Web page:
Being a caregiver for your aging parents can be demanding, stressful, and frustrating. Fortunately, it can also be filled with humor—if you’re able to see it.
“Finding humor was essential to maintaining my relationship with my parents in their 80s and 90s, as well as to maintaining my own equilibrium,” says Pam Carey, author of Elderly Parents With All Their Marbles: A Survival Guide for the Kids.
Here, Carey shares insights from her own experiences as a caregiver for her parents, highlighting the ways humor helped her cope.
Embracing the Ridiculous
When Carey’s parents were in their early 80s, she helped them move close to her so she could care for them. Though her parents were still in relatively good health at the time—and therefore able to live in their own house—her mother’s glaucoma and her father’s colorblindness led to some interesting wardrobe and hygiene malfunctions.
“Dad might appear in a Hawaiian shirt emblazoned with palm trees along with plaid pants, while Mom had spots from food dribbles down the front of her,” Carey recalls.
In her attempts to rectify the situation, Carey would sneak their clothing to her car so she could wash it at home. Sometimes, though, her parents caught her in the act and made her return the clothes to their house.
“We’d all have a good laugh as I pulled the items out of my tennis bag, where I’d hidden them,” she shares. “Eventually, I deposited them in their own washing machine when I ran their loads of laundry.”
Carey discovered that even silly situations like these served to relieve tension and provide a respite from the demanding nature of caregiving.
“To find humor, the situation didn’t have to be monstrous—just something that made me chuckle,” she says. “If my parents could chuckle at the situation with me, it created a closer bond between us.”
You Have to Laugh or Cry… or Both
When your parents are approaching the end of life, however, it’s much more difficult to find a way to laugh.
“Underlying the caregiving process is this truth: The elderly are eventually going to pass away,” says Carey. “The story will always end the same way, but with a different effect on each caregiver. The trick is to find a way to accept the loss.”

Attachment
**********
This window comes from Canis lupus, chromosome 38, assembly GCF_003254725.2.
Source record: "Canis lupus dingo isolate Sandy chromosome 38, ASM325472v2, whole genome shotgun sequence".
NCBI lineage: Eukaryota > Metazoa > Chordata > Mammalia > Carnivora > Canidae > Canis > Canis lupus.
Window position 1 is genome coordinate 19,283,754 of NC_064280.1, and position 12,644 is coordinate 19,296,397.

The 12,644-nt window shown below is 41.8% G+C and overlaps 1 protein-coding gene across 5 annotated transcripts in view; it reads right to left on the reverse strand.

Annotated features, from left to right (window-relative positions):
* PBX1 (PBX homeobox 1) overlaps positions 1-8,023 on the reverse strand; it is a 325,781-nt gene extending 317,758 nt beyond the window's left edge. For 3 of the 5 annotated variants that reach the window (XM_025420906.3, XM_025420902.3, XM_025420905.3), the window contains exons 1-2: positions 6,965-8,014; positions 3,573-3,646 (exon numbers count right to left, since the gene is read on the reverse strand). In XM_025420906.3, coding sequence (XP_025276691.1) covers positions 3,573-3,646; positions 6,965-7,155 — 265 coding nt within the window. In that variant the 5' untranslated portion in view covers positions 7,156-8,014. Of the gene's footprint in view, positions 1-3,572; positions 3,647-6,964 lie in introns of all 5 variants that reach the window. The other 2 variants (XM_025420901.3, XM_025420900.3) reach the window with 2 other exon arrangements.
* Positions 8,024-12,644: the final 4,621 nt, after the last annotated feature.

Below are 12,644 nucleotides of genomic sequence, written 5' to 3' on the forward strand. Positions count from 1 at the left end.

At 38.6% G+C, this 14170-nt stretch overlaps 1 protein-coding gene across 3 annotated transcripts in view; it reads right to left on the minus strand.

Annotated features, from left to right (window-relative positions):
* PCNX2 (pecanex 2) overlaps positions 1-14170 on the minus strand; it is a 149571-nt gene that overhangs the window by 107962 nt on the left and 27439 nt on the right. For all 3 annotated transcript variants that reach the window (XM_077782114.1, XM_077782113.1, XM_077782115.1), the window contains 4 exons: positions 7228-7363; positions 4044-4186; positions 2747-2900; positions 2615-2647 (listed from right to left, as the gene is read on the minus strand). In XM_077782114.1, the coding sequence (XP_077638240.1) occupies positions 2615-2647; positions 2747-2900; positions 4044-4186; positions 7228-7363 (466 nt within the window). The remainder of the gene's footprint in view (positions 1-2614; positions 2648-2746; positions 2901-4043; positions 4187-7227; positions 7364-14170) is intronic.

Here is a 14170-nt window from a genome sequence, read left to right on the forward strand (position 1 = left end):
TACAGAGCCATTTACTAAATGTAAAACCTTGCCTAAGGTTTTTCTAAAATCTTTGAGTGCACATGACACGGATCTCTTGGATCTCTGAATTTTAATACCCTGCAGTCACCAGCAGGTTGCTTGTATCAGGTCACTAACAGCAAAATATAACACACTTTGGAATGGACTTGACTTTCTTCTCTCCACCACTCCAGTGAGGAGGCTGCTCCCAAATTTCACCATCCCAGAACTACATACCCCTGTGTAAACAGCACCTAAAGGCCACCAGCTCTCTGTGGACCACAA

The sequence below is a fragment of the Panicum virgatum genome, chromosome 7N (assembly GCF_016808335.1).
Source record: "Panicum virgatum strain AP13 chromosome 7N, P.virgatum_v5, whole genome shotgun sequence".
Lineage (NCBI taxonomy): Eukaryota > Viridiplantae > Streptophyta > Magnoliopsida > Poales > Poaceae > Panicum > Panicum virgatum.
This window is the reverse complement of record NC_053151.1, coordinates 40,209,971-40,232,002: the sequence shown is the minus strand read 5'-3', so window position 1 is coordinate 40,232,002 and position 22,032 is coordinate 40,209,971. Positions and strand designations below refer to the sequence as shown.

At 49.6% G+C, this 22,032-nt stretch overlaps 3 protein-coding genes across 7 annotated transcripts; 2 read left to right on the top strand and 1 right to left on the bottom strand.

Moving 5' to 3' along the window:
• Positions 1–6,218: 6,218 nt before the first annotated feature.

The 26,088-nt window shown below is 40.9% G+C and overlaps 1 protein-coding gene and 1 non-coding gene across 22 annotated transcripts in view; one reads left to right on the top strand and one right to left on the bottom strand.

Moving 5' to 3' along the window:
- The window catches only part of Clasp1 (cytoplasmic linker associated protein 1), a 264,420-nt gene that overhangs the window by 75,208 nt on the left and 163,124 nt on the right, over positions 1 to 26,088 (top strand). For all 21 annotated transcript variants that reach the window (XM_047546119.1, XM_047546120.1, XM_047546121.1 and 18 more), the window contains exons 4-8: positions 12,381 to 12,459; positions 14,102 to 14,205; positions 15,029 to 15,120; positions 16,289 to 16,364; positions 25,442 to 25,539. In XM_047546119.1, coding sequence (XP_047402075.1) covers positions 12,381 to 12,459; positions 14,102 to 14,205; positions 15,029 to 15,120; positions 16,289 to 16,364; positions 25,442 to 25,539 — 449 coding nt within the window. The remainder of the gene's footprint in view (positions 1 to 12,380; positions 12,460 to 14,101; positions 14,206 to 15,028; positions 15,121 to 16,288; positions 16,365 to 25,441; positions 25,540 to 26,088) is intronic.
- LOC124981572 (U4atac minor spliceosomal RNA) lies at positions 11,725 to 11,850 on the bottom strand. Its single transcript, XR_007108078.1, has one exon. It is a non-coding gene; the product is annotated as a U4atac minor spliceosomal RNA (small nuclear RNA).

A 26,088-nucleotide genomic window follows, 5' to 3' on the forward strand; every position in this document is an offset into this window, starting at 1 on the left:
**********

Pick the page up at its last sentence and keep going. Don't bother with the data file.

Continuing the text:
For Carey, humor was a big part of acceptance.
“My dad liked to crack jokes, usually plays on words, even in his 90s,” she says. “I’d laugh, even if they were corny or didn’t make sense to me. His jokes diverted our attention from a serious health situation and eased tension.”
But, as Carey discovered, sometimes you can’t stop the tears.
During the last few months of her life, Carey’s mother began to hallucinate. Pointing at a chair in her rehab room one time, she said, “Pam, do you remember Howard?” Carey played along, leaning over the empty chair to shake hands with the imaginary friend.
“I didn’t know who was nuttier—Mom or me,” says Carey.
After reading up on her mother’s medications, Carey demanded a meeting with the doctor to discontinue some of the drugs.
“As humorous as the scene with my mother had been, I cried myself to sleep,” she admits.
Rules for the Rest of Us
In the end, Carey learned that a sense of humor helped her cope with the curveballs of life with aging parents. Throughout her time as a caregiver, she created dozens of humorous “rules” to facilitate the caregiving process and ease transitions to increased care.
Her rules include such tongue-in-cheek truisms as these:
- A Caregiver Want Ad Should Read: Super Sleuth with Reptilian Skin and Stand-up Comedy Routines.
- If a Loved One Hallucinates, Play Along. Then Find Out What’s Causing the Trips to La-La Land.
- Expect the Unexpected and Keep Smiling.
“Caregiving is stressful, tiring, frustrating, emotional, and yet very rewarding,” affirms Carey. “If you can laugh at yourself and share the story with your parents—especially if it was a faux pas—a sense of intimacy will be created.”
CHIME IN: How have you been able to find the humor in difficult caregiving situations?